Nothing changes anything, said Leon. They all looked at him. The power’s elsewhere, he said, always has been – but no one knows where elsewhere is. It might have been the politicians once, a long time ago. Writers and artists once had power to change things. People say it’s business now, global corporations, the media, the new media – but I don’t believe that either. They’re powerless too, they’re chasing an idea of power that even they know is elsewhere. People power? Nah. I don’t believe it; no left-winger can believe it after what’s happened to Soviet Russia. Maybe that’s power’s natural property, said Leon, to coagulate, concentrate. Stalin. Mao. Pol Pot. Mugabe. The excitable energy and goodwill of the people, that great maelstrom of peopleness, all that fantastic fire is eventually distilled into a single despot. Maybe by its very nature power can’t be a spread out thing. And that was the trouble, for someone like me, a journalist with a conscience: no one changed anything unless he or she was lucky enough to be the one who became a despot, the right person in the right place at the right time in whom all that power was held. So no, Megan, or Adam, sorry, stories change nothing. (p. 157)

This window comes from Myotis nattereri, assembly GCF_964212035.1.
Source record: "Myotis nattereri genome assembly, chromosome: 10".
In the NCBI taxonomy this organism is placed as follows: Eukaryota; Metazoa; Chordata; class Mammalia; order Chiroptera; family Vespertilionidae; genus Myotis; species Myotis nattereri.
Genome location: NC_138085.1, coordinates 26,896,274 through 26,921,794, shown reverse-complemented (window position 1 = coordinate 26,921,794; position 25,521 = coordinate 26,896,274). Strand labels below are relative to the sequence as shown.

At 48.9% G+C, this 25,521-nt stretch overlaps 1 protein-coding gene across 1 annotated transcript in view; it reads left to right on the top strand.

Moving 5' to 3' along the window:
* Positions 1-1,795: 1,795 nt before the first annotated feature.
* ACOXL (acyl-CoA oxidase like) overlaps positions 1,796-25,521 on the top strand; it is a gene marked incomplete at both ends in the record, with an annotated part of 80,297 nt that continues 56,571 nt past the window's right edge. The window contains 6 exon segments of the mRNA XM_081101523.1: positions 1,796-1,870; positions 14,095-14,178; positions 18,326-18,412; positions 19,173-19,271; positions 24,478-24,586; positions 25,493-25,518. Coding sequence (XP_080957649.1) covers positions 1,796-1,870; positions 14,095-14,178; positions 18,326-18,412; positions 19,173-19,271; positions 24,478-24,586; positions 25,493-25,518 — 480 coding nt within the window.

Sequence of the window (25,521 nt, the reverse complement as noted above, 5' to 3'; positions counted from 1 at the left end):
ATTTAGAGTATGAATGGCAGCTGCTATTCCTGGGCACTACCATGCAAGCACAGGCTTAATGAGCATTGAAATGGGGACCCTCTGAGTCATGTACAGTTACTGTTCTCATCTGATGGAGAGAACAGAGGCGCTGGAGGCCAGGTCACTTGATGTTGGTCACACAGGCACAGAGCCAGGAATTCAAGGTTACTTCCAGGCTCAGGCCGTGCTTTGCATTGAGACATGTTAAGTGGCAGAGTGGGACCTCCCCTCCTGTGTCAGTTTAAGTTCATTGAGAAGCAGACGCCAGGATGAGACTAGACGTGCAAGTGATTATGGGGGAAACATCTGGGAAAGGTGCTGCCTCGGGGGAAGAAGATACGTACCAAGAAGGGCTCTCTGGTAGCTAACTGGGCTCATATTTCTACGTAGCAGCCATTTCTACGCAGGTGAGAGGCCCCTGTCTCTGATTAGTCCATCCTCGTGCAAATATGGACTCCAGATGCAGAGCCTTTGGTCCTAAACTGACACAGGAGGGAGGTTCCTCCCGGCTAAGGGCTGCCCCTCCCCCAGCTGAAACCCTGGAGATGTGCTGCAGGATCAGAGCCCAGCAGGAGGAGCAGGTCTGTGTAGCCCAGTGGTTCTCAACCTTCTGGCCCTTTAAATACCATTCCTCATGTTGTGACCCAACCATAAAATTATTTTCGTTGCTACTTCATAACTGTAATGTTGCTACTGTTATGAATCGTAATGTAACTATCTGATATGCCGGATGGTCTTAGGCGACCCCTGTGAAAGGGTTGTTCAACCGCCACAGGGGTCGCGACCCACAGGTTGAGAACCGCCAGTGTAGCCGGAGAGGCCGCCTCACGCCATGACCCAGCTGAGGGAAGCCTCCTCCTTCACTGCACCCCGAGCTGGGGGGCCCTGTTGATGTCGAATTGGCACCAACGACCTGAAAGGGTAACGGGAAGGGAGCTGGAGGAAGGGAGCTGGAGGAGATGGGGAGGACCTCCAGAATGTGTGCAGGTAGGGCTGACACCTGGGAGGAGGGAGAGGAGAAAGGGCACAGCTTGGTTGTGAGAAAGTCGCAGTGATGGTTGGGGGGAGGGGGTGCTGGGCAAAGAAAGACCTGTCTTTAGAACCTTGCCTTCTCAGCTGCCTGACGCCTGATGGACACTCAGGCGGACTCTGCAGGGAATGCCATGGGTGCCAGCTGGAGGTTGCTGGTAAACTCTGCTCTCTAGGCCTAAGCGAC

This pseudo-nihilism might just have well have been delivered with a glass of Heathcote shiraz in hand – it oozes self-pity. Of course the stories are told with Macauley’s trademark absurdity, culminating in Adam’s story Home which riffs on the selfishness of childlessness, but as prophets, these characters are too shallow to be taken seriously, and drunk or not, they know that themselves. Like Dostoevsky who in Demons a.k.a. The Possessed critiqued both the radicals and the conservatives, Macauley savages the ideologies of his generation by satirising their disillusionment and discontent.
It’s a departure in style from his previous novels: more black, rather sour.
Author: Wayne Macauley
Publisher: Text Publishing, 2014
Source: Review copy courtesy of Text Publishing